It is late tonight but I simply wanted to post a note of congratulations to Roman for successfully defending his dissertation today (which contributed to improving the methodology in eye tracking studies – specifically using the domain of computer programing).
Not only was it a well-deserved Ph.D., but it also was a special pleasure to see because since I came to Joensuu, Roman has gone out of his way to be a friend to me in helping me feel welcome and informed of ways to get involved in local things, and I am continually impressed by how much he seems to reach out and help anyone who needs it.
So for these reasons and more, today I say to Dr. Bednarik, “Hyvin tehty!”
So… now I want to know more about the eye-tracking research. There’s a chance that I’ll get into that area of study. I’ve wondered if there exists any eye-tracking technology capable of detecting depth of field along with focal angle. And is there a good way to track irregular eyes? It seems like only 2/3 of the data were usable for the last study I heard of because of irregularities in eyes.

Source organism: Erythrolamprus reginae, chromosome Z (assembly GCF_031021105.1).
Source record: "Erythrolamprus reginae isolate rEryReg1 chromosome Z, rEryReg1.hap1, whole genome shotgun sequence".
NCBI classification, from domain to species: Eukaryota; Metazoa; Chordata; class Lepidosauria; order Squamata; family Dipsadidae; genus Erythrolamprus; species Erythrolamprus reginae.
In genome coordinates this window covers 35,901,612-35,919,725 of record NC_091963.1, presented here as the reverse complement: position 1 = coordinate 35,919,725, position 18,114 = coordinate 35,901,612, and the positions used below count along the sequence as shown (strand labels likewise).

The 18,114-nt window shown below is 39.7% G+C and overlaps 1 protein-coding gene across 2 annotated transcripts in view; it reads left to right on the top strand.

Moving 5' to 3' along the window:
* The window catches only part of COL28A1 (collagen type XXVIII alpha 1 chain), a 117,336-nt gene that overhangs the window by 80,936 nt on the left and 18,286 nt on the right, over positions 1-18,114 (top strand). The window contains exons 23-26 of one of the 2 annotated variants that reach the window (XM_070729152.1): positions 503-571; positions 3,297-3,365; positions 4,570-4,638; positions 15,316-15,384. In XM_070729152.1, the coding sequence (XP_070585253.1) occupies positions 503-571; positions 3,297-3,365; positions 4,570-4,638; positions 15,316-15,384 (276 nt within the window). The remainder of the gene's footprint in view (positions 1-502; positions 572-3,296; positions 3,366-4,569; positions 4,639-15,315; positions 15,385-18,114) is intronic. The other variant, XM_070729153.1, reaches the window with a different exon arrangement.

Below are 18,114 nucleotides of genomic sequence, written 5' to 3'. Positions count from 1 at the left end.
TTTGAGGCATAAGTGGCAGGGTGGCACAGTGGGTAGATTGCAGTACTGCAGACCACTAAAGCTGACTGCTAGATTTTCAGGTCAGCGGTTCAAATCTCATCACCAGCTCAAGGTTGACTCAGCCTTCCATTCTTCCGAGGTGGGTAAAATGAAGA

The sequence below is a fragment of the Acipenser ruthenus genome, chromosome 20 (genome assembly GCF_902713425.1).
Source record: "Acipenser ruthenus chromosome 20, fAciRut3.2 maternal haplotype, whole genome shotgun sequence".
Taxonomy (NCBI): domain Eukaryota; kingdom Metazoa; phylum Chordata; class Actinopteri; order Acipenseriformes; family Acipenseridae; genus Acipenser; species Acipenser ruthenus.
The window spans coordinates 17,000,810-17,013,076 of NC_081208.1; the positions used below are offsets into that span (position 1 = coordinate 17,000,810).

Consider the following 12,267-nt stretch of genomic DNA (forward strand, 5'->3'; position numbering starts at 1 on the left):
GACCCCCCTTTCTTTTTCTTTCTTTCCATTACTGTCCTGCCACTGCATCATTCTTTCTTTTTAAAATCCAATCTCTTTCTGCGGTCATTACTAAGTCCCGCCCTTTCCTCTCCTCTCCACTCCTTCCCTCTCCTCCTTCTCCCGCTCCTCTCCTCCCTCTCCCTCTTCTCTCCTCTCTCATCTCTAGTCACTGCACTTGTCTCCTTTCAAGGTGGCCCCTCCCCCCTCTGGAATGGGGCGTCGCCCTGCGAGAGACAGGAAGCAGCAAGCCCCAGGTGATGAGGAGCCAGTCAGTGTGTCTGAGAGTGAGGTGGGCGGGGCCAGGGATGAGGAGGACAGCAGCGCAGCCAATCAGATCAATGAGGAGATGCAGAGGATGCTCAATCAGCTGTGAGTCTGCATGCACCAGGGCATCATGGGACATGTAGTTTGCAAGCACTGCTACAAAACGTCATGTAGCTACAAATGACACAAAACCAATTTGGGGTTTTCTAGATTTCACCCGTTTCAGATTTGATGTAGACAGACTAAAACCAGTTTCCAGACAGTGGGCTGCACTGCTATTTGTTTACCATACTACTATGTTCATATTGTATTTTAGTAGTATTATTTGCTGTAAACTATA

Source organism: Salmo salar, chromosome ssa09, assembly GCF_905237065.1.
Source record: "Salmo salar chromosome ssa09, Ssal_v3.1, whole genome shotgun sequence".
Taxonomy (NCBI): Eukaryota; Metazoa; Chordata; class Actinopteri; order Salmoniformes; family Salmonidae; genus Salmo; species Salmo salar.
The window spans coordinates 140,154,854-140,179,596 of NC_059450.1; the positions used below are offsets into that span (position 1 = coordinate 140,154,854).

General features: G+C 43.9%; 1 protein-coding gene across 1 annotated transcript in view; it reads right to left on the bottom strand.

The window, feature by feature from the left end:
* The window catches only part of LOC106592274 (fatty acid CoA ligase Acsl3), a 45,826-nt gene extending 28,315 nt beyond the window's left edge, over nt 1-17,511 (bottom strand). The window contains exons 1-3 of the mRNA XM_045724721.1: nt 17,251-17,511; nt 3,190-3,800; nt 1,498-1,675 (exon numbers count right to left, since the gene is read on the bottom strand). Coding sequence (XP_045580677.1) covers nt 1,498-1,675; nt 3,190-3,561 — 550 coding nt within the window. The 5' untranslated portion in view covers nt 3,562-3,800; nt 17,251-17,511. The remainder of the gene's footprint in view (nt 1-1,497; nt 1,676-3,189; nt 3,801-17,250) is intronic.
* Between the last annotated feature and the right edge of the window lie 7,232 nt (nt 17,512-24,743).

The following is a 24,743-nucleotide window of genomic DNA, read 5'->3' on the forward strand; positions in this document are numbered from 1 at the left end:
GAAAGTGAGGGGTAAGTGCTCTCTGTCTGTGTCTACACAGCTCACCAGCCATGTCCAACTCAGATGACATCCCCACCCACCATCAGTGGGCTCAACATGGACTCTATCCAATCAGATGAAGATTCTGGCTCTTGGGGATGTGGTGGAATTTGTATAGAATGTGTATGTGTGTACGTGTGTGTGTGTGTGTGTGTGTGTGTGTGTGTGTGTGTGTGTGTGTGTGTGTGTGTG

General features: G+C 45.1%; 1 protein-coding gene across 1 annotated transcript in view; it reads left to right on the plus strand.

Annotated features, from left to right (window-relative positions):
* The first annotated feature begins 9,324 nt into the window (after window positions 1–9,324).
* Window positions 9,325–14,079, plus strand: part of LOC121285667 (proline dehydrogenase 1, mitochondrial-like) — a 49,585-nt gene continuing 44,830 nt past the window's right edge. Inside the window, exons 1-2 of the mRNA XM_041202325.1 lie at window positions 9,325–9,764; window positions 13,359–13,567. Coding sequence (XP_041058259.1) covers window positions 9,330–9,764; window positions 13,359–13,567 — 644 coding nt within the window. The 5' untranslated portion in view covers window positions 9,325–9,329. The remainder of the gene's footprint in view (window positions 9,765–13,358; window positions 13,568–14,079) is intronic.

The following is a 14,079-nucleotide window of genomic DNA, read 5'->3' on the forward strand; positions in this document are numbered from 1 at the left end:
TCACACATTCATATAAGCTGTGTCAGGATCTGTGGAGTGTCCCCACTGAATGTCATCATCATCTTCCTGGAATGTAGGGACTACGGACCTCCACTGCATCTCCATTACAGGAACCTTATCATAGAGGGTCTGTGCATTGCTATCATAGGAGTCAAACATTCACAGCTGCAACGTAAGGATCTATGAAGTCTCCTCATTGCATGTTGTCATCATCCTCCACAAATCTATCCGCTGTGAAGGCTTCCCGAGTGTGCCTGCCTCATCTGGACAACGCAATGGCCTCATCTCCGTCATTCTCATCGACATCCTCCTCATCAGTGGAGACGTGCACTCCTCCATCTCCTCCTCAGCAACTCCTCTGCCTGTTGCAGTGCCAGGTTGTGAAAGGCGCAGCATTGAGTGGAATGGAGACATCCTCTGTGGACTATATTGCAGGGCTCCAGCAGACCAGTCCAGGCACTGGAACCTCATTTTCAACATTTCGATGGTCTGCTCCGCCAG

Good questions, Joseph. Now that I’m sure Roman will have so much free time on his hands 🙂 I bet he can answer them for you. If he doesn’t see this message, then I’ll email him and ask him to get in touch with you.
Joseph, I am not sure what you mean by irregular eyes. The most common reasons why an eye-tracker won’t capture somebody’s eyes are 1) eye-glasses and contact lenses, 2) head movements, 3) occluded iris (e.g. droopy eyelids).
As for the depth-of-field, I have not seen such a system yet. There is some research in tracking eye-movements in 3D environments, but not using dof. Eye-tracking, as far as I know, is used in some VR systems to emulate dof effect.
Hm. Thanks for addressing my questions, Roman. Perhaps I mis-remember, but I thought that an irregularly shaped pupil or retina could throw off eye-tracking if the system relies on a low-power infrared light reflecting off the retina in a circular pattern.
It makes sense that one can infer the depth of field by finding the distance to intersection of both eyes’ orientation. I wonder if actually detecting things like aperture size and lens flex would provide useful information.